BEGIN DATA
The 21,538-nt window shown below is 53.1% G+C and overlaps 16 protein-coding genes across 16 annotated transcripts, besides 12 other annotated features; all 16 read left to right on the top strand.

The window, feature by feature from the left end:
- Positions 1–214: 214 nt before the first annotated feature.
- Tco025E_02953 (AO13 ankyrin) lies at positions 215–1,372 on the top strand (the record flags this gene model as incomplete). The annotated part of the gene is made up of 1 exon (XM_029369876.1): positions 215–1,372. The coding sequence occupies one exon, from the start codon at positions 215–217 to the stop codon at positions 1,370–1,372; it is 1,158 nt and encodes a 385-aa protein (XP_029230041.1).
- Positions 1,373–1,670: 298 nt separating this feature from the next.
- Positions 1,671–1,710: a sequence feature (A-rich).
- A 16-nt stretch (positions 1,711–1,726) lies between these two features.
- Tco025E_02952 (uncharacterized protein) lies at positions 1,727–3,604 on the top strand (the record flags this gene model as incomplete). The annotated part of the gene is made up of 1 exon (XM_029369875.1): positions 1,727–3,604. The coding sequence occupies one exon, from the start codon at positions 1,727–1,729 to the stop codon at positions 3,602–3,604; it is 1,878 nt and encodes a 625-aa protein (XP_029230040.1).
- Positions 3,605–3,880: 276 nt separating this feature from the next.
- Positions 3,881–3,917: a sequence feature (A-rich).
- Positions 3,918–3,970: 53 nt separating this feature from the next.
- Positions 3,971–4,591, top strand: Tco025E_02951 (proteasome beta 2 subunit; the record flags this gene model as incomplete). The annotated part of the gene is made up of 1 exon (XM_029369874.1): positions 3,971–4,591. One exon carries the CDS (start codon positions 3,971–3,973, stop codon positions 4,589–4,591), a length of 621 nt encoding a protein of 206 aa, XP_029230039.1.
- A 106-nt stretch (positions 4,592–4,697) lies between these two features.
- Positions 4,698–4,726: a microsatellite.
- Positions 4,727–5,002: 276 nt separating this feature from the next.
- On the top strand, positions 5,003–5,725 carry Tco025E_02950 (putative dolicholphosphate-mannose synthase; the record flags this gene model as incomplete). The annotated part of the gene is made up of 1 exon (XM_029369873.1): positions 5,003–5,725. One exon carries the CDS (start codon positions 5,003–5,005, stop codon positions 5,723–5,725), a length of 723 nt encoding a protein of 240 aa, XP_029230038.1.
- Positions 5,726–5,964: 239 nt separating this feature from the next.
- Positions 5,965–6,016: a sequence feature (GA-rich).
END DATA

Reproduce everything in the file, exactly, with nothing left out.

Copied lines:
The 21,538-nt window shown below is 53.1% G+C and overlaps 16 protein-coding genes across 16 annotated transcripts, besides 12 other annotated features; all 16 read left to right on the top strand.

The window, feature by feature from the left end:
- Positions 1–214: 214 nt before the first annotated feature.
- Tco025E_02953 (AO13 ankyrin) lies at positions 215–1,372 on the top strand (the record flags this gene model as incomplete). The annotated part of the gene is made up of 1 exon (XM_029369876.1): positions 215–1,372. The coding sequence occupies one exon, from the start codon at positions 215–217 to the stop codon at positions 1,370–1,372; it is 1,158 nt and encodes a 385-aa protein (XP_029230041.1).
- Positions 1,373–1,670: 298 nt separating this feature from the next.
- Positions 1,671–1,710: a sequence feature (A-rich).
- A 16-nt stretch (positions 1,711–1,726) lies between these two features.
- Tco025E_02952 (uncharacterized protein) lies at positions 1,727–3,604 on the top strand (the record flags this gene model as incomplete). The annotated part of the gene is made up of 1 exon (XM_029369875.1): positions 1,727–3,604. The coding sequence occupies one exon, from the start codon at positions 1,727–1,729 to the stop codon at positions 3,602–3,604; it is 1,878 nt and encodes a 625-aa protein (XP_029230040.1).
- Positions 3,605–3,880: 276 nt separating this feature from the next.
- Positions 3,881–3,917: a sequence feature (A-rich).
- Positions 3,918–3,970: 53 nt separating this feature from the next.
- Positions 3,971–4,591, top strand: Tco025E_02951 (proteasome beta 2 subunit; the record flags this gene model as incomplete). The annotated part of the gene is made up of 1 exon (XM_029369874.1): positions 3,971–4,591. One exon carries the CDS (start codon positions 3,971–3,973, stop codon positions 4,589–4,591), a length of 621 nt encoding a protein of 206 aa, XP_029230039.1.
- A 106-nt stretch (positions 4,592–4,697) lies between these two features.
- Positions 4,698–4,726: a microsatellite.
- Positions 4,727–5,002: 276 nt separating this feature from the next.
- On the top strand, positions 5,003–5,725 carry Tco025E_02950 (putative dolicholphosphate-mannose synthase; the record flags this gene model as incomplete). The annotated part of the gene is made up of 1 exon (XM_029369873.1): positions 5,003–5,725. One exon carries the CDS (start codon positions 5,003–5,005, stop codon positions 5,723–5,725), a length of 723 nt encoding a protein of 240 aa, XP_029230038.1.
- Positions 5,726–5,964: 239 nt separating this feature from the next.
- Positions 5,965–6,016: a sequence feature (GA-rich).